The Dom Capers Conundrum

Capers

If you talk to NFL executives, coaches, and coordinators you will hear nothing but good words and high praise spoken of Green Bay Packers Defensive Coordinator Dom Capers.  Packer’s Head Coach Mike McCarthy seemed to all bit dismiss the notion of sacking Capers after his defense gave up an NFL playoff record 548 yards in the Packers divisional playoff loss to the now NFC Champion San Francisco 49ers.  It’s a tough system to defend, the read-option/pistol system that they run in San Francisco, many say and few defenses can contain such a system.  There is, no doubt, some truth to these assertions, but the idea that there is no way to contain one offensive strategy is just as absurd as blaming one individual player for a team’s success or failure.  Rarely are things quite that simple.  Still, the Green Bay Packers need to analyze why their defense was so incredibly poor against the run.  This wasn’t just a one game problem, this was a season-wide epidemic.

The Capers supporters out there will point to the fact that the Green Bay Packers defense was last in the league the year before and that Capers improved the squad over the course of the year.  While there is some truth to this argument one must first point out that it was Capers who presided over the NFL’s worst defense last season, so giving him credit for it’s mild turnaround seems lackluster at best.  The truth of the matter is that the Packers have been bounced from the playoffs in four of the last five seasons despite having one of the most prolific and explosive offenses in the NFL and two of the all-time great quarterbacks in Brett Favre and Aaron Rodgers.  So, what of it?  Does the blame reside primarily within one man or is there plenty of blame to go around?  That is the principal question that the Packers must be asking themselves as they head into this offseason.  We’ve heard from lots of different coaches and executives that Dom Capers is universally respected among the ranks.  Good for him.  I’m glad he’s a classy guy and that people like him.  What concerns me is that there aren’t a lot of people that are afraid of him and there seem to be far fewer people out there that are afraid of scheming against him.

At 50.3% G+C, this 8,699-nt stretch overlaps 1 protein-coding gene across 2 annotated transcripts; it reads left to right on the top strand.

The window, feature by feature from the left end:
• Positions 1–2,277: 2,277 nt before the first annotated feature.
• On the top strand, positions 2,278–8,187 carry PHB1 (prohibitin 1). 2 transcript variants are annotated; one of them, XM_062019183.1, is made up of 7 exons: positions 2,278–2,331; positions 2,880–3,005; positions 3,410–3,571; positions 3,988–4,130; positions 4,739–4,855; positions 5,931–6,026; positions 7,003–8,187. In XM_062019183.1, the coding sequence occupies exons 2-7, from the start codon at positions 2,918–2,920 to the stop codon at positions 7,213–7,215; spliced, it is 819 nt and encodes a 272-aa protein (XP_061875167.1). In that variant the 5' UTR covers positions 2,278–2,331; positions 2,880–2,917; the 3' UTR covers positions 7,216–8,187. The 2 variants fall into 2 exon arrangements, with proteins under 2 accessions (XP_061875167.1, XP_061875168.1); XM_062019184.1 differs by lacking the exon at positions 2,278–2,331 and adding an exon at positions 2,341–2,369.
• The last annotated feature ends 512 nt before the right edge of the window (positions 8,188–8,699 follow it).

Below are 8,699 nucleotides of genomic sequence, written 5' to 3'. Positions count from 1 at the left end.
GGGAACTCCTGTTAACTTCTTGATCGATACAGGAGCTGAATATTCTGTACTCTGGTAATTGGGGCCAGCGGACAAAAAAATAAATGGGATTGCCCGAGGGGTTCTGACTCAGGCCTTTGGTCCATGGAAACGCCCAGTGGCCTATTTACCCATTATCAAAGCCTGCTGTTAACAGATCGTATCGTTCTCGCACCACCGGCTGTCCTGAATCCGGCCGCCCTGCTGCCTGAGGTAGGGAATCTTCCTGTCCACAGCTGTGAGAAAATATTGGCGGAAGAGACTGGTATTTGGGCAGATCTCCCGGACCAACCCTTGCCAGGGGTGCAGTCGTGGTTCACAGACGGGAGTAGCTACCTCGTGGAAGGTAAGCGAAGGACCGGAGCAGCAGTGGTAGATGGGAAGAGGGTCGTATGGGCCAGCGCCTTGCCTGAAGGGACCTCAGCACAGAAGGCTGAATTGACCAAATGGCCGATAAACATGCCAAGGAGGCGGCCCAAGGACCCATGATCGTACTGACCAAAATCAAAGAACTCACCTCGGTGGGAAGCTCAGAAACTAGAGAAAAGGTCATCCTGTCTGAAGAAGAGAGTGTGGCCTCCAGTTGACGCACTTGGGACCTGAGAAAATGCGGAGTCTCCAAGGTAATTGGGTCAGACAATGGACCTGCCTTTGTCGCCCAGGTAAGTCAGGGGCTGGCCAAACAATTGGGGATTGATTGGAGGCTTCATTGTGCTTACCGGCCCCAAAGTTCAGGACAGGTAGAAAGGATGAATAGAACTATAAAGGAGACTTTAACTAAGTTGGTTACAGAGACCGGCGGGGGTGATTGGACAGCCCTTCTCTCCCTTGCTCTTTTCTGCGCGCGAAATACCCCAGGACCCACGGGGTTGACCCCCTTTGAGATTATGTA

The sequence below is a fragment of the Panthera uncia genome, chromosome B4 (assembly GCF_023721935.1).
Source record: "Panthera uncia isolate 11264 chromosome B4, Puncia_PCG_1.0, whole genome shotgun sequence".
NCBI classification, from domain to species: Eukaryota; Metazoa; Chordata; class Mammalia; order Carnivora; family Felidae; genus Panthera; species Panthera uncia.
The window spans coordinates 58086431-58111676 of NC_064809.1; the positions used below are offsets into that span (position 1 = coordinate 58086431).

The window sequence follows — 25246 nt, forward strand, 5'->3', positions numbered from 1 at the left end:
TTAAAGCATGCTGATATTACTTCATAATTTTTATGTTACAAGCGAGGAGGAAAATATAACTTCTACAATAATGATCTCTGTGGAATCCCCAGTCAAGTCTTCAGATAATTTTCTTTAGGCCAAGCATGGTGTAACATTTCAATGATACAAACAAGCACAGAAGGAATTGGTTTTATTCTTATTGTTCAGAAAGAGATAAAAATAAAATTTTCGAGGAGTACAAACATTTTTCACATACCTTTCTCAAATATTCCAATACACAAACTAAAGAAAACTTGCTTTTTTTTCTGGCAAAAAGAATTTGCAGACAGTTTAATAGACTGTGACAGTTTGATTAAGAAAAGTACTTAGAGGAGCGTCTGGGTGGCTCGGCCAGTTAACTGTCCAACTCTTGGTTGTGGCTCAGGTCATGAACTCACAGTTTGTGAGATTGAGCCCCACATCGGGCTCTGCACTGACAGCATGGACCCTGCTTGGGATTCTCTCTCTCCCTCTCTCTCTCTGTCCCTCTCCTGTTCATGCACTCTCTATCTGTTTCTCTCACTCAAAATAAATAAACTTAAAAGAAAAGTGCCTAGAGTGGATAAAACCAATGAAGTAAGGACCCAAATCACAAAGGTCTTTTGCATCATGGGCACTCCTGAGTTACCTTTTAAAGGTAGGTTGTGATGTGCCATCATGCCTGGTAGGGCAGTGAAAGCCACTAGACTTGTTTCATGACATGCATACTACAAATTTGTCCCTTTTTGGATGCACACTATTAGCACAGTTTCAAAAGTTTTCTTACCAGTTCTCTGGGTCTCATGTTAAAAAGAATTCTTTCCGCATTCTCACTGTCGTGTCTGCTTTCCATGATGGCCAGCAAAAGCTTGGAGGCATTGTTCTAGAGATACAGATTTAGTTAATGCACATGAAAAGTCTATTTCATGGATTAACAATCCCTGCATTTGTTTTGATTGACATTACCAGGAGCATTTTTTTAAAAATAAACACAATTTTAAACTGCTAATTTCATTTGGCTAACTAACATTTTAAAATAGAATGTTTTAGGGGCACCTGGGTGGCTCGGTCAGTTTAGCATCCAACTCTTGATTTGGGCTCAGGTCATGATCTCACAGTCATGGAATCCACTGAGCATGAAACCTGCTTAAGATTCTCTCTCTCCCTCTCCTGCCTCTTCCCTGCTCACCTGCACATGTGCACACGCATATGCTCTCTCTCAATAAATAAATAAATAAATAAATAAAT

The NFL is perhaps overly defined by teams that show extreme offensive prowess, but the truly great teams have good defenses as well.  I’d argue that the two most consistently good teams in the NFC this year were the Seahawks and the 49ers both of which had very good defenses with the added dimension of a multi-talented offense on top of it all.  The Packers were a very average defensive group overall.  They got very little push from their defensive line (an issue that has been plaguing the team since they lost Cullen Jenkins to the Philadelphia Eagles) and have had to rely on stronger linebacker play from less than stellar players like Erik Walden, Brad Jones, and rookie Dezman Moses.  After losing inside linebackers Desmond Bishop and his replacement D.J. Smith, the Packers struggled against the run all season and were very average against teams throwing the ball down the middle of the field.  Part of the reason they were so soft inside was due to the loss of Charles Woodson and the prolonged injury to Clay Matthews, but you can only rely on your star players so much.  At some point there needs to be a balance and if you look at the two teams that are playing in the Super Bowl there are lots of thing defensively that pop out at you.